Fast Frequency Reserve

The Fast Frequency Reserve (FFR) is procured to handle low-inertia situations. Inertia means the ability of the kinetic energy stored in the rotating masses in the electricity system to resist changes in frequency. The operation of the power system follows a dimensioning principle according to which the loss of a single electricity production unit or a HVDC link must not cause the frequency to fall below 49.0 Hz. The magnitude of the transient frequency change following a disturbance depends on the magnitude of the power change caused by the disturbance, the system inertia and the speed at which the reserves are activated. The needed volume of Fast Frequency Reserve depends on the prevailing inertia in the power system and the size of the reference incident.

The Fast Frequency Reserve has been implemented in the Nordics in May 2020. Fingrid procures the reserve from a national market. In order to participate in the market, the Balancing Service Provider has to complete the prequalification process of the Reserve Unit and sign the FFR market contract.

Technical requirements

The Reserve Units participating in the maintenance of the Fast Frequency Reserve must meet the technical requirements for the reserve. Compliance to the requirements must be demonstrated by prequalification tests before market participation.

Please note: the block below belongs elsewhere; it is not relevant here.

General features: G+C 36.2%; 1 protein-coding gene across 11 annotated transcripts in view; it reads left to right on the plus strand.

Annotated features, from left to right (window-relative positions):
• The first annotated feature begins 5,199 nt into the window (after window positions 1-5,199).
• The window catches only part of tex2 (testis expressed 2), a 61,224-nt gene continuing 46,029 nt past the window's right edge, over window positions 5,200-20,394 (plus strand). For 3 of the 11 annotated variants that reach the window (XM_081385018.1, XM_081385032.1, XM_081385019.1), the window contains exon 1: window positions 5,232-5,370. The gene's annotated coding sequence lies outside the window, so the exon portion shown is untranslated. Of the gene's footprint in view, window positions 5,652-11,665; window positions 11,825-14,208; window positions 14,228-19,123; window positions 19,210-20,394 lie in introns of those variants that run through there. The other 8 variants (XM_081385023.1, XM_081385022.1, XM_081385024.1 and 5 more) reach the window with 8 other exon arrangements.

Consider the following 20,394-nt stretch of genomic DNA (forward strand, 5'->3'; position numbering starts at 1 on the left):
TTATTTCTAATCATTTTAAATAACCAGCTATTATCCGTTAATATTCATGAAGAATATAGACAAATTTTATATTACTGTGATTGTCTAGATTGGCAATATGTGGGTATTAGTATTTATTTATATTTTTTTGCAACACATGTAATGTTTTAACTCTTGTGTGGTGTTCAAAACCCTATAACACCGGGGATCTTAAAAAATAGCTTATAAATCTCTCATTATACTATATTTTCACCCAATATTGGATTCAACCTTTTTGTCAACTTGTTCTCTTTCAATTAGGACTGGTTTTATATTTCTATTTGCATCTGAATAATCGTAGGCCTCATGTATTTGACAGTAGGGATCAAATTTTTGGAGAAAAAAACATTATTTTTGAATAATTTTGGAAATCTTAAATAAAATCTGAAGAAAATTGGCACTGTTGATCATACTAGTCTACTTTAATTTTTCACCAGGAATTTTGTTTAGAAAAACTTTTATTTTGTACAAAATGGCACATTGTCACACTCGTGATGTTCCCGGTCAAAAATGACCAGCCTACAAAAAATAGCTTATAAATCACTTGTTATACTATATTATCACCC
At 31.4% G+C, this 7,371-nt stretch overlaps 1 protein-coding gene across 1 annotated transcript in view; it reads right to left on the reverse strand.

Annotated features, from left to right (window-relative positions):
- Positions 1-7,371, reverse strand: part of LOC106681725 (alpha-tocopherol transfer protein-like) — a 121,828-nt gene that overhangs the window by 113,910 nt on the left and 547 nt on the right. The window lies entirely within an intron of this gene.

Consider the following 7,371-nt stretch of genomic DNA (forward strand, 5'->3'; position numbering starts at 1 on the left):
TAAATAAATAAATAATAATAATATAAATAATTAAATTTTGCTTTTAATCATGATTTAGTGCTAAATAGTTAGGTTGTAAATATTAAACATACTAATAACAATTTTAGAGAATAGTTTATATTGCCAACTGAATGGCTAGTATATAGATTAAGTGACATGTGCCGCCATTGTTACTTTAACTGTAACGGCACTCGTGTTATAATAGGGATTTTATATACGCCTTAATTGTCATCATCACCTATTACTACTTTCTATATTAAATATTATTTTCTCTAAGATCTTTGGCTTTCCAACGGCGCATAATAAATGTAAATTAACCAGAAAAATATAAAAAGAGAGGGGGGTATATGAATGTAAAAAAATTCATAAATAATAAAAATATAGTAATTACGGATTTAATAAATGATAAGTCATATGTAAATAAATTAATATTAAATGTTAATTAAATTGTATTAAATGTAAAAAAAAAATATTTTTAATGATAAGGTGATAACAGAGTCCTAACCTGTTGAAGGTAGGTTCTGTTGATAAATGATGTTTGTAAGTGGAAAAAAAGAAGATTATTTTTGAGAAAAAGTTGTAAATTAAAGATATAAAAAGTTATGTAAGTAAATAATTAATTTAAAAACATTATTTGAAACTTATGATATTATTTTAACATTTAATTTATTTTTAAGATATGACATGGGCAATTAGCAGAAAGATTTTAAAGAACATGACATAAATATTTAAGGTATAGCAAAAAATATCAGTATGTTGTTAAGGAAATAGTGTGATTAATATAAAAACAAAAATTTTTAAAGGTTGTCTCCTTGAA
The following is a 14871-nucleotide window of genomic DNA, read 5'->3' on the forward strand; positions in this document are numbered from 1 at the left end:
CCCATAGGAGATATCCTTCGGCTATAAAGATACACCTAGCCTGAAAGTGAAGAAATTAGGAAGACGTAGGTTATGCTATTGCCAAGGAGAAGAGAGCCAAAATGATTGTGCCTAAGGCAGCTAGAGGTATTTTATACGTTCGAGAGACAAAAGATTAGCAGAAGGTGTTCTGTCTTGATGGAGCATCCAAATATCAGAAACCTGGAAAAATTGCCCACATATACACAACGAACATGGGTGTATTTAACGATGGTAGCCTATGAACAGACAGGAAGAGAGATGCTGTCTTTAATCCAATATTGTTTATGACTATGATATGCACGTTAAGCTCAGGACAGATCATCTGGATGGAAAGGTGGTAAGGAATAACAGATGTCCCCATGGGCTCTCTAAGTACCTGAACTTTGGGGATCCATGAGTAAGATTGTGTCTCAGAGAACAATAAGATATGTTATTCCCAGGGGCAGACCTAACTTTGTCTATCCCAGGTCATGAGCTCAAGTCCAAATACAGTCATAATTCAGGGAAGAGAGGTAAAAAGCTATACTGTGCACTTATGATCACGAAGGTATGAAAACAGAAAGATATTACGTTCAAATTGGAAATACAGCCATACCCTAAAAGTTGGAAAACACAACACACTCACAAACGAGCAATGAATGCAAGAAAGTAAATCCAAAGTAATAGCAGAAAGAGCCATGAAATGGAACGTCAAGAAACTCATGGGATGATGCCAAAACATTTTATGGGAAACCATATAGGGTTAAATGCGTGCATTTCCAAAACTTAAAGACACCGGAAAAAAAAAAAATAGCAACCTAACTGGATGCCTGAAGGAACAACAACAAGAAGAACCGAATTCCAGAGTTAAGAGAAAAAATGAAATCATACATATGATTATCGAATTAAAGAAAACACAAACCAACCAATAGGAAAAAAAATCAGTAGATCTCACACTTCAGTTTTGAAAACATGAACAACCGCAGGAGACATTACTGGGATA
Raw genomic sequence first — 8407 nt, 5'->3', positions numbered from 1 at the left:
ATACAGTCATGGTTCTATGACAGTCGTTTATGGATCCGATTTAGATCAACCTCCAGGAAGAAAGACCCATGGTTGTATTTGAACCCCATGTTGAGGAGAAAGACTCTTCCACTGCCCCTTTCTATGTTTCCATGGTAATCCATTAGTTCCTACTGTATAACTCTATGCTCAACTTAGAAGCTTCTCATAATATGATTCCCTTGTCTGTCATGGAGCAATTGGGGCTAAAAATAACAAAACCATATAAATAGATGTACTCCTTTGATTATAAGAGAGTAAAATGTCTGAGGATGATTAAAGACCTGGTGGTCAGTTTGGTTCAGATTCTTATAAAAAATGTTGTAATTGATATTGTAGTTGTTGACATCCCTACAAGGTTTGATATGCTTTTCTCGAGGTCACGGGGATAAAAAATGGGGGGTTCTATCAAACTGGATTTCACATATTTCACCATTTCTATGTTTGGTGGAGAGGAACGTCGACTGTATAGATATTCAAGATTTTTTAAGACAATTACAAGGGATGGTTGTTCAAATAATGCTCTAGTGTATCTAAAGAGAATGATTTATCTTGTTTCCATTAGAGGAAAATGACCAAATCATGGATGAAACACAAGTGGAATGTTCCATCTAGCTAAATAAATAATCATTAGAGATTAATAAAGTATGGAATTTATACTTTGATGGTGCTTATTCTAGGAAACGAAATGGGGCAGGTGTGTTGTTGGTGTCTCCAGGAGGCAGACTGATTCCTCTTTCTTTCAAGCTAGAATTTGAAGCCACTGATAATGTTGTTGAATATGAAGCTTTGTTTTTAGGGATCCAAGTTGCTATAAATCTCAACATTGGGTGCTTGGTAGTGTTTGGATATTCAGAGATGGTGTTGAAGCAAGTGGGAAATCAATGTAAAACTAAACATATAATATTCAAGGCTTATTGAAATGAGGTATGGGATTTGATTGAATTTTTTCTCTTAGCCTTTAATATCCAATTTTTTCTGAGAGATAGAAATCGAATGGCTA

The reserve power must be activated in full within the required time when the frequency falls below a certain value. The Balancing Service Provider can select any of the activation options listed in the table below.

Activation frequency (Hz)

Max. activation time (sec)








The minimum duration of activation is 5 seconds, if the power deactivation rate is no more than 20% of the FFR capacity per second.  If the deactivation rate is higher, the minimum duration of activation is 30 seconds. A Reserve Unit must be able to reactivate within 15 minutes of the previous activation.

The technical requirements and the verification of the regulation capability of the Reserve Unit are described in more detail in the document “The technical requirements and the prequalification process of Fast Frequency Reserve (FFR)”.



The need to procure a Fast Frequency Reserve depends on the inertia of the electricity system, so it is procured for only some of the hours and the volume to be procured may vary. The procurement need is highest in the spring, summer and autumn months at times when the amount of inertia is at its lowest. Fingrid publishes a procurement forecast one week ahead, see reserve market information.

Fingrid procures FFR from a national hourly market. On the hourly market, bids for the hours of the next day are submitted on the previous evening. The price of the reserve capacity is determined separately for each hour on the basis of the most expensive accepted bid.

The Balancing Service Provider may also submit a combination bid for Fast Frequency Reserve and Frequency Containment Reserve for Disturbances (FCR-D). The purpose of a combination bid is to enable flexible bidding for reserve capacity that is suitable for both reserve products. The capacity of a combination bid may be used for procuring either FFR or FCR-D. Also reserve capacity that participates in the Yearly Market of Frequency Containment Reserve for Disturbances can be offered to the Fast Frequency Reserve.